Making a living as a college teacher

Jason McCormick
Jan 14 · 5 min read

This winter break has been a bit of departure for me.

Getty Images — CUNY Protesters

See, this is my first semester as a full-time professor in the CUNY system. I was very honored and excited when I got the call last Spring, and in August of last year, I taught my last course as an adjunct.

For those who don’t know, an adjunct lecturer is a part time position. A college will offer you a course or two and pay you around $70 an hour to teach a course. Doesn’t sound bad, right?

Except they usually only pay for the hours you spend in the classroom. A few schools will give you one paid office hour a week if you teach two 3-credit hour courses. So, let’s do the math: 7 hours a week X $70= $490 a week. In essence, over the course of a semester, an adjunct gets paid about $3,200 per course taught. In order to make a living in New York, I had to work for 3 universities a semester just to make ends meet. Teaching five classes a semester meant that I was pulling in about $16,000 between September and December and then another $16,000 between January and May. This is not enough to live on. Many adjuncts take on second and third jobs. The hours we spend out of the classroom — grading, course planning, going through training, writing letters of recommendation, corresponding with students — that’s all on us. We do it out of obligation and belief that we’re doing the right thing.

And when there are no classes, there is no paycheck. Many outside of academia express jealousy that we get the winters and summers off but the flip side of that is no income. A few teachers have figured out ways to get unemployment but the state works really hard to avoid that, so in my case, I taught one course over the winter break and three over the summer. So, going back to the math, this means that over the year, I was making $44,800 for teaching 42 credit hours. For comparison, as a full-timer, I make 25% more than that and I only have to teach 24 credit hours.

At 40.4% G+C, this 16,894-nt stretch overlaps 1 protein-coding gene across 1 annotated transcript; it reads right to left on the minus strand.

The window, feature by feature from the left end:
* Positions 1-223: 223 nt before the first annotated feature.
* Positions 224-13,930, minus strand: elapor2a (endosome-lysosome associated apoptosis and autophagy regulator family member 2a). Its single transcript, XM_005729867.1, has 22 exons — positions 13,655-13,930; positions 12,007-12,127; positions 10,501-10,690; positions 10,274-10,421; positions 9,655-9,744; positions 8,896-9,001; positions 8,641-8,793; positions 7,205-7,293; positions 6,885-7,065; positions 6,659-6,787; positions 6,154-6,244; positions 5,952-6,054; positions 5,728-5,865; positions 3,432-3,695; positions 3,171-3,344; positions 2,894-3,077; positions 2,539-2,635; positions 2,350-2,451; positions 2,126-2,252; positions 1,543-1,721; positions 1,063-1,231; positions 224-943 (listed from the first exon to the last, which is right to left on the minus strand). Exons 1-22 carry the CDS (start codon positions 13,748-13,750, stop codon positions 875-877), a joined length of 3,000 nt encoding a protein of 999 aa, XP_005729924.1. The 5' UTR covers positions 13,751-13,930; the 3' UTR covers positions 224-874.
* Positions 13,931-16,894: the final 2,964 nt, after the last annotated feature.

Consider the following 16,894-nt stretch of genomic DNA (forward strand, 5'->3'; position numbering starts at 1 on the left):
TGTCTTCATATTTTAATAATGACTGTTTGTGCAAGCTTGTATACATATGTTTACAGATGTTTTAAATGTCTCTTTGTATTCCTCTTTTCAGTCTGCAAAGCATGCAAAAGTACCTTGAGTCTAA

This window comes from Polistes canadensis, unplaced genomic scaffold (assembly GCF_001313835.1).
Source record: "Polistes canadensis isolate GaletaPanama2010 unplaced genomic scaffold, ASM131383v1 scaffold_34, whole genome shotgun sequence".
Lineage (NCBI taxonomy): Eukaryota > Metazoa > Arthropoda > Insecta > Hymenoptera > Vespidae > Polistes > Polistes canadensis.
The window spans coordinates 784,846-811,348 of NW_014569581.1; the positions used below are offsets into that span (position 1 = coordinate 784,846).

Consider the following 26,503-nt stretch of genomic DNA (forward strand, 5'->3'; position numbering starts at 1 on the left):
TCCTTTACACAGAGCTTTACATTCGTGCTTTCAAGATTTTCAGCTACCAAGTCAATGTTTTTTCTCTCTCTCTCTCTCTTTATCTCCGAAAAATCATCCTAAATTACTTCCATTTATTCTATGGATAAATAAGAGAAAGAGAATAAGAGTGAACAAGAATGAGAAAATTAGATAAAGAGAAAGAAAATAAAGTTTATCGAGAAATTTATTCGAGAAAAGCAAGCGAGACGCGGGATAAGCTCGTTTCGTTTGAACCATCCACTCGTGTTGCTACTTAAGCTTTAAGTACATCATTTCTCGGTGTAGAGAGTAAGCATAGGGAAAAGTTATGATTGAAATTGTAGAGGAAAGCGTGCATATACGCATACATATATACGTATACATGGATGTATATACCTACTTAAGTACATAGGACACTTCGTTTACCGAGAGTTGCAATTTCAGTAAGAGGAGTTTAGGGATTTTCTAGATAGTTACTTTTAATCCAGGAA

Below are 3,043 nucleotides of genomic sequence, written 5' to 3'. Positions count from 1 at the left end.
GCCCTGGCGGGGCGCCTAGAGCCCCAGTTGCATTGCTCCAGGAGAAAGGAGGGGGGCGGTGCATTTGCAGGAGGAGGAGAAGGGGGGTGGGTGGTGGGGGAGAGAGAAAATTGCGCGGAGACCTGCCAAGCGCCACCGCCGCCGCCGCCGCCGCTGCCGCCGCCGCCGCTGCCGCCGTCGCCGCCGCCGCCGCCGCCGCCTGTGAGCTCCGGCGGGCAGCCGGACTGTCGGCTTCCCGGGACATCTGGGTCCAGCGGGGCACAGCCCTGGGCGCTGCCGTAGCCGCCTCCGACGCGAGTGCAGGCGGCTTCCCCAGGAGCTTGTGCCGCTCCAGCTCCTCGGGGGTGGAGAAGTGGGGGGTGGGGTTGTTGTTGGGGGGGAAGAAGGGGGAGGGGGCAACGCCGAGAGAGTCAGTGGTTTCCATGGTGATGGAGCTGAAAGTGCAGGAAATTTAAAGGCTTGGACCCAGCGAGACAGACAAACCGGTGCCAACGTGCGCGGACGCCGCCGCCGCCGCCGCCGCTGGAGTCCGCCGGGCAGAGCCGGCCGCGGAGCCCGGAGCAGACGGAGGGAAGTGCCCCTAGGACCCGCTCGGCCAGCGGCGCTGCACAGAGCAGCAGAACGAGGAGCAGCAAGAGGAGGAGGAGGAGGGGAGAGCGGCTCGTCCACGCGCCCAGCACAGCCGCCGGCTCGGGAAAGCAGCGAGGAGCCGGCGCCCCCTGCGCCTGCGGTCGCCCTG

And pay isn’t the only major difference. As a full-timer, my contract is renewed each year and I make salary. An adjunct has no job security at all. Sometimes, even if you are offered classes as an adjunct, you can have that offer removed if your enrollment is low. Even if you get enough students signing up for your class, there is always a chance that a full-time professor didn’t get enough students in their class, so the college gives them yours. Imagine planning the next several months of your life only to find out that the job you were counting on doesn’t exist anymore.

Last year, when I applied for the full-time position, I realized that working as a part-time teacher, I would never be able to climb out of debt. I still have student loans, I have credit card payments, health care cost, rent and bills. When my dog, Bagel, blew a disc his back, I faced a choice — try and finance a surgery I couldn’t afford or put him down. Unless you’ve been there, you don’t know how low a person can feel for thinking that they have to kill their beloved pet because they are poor, but that was where I was at in life. I got lucky. The non-profit hospital I brought him to offered a grant for people with low enough income to get care.

But here is the other thing: I am a good teacher because I am passionate about the things I teach. I am a writer and scholar, but I was working so much, I couldn’t do either. It takes a toll, emotionally and professionally. When you get to the college level, you want teacher who also practice and work in their discipline, but for many adjuncts, there just are not enough hours in the day. So, teaching suffers. Teachers burn out. Education gets worse.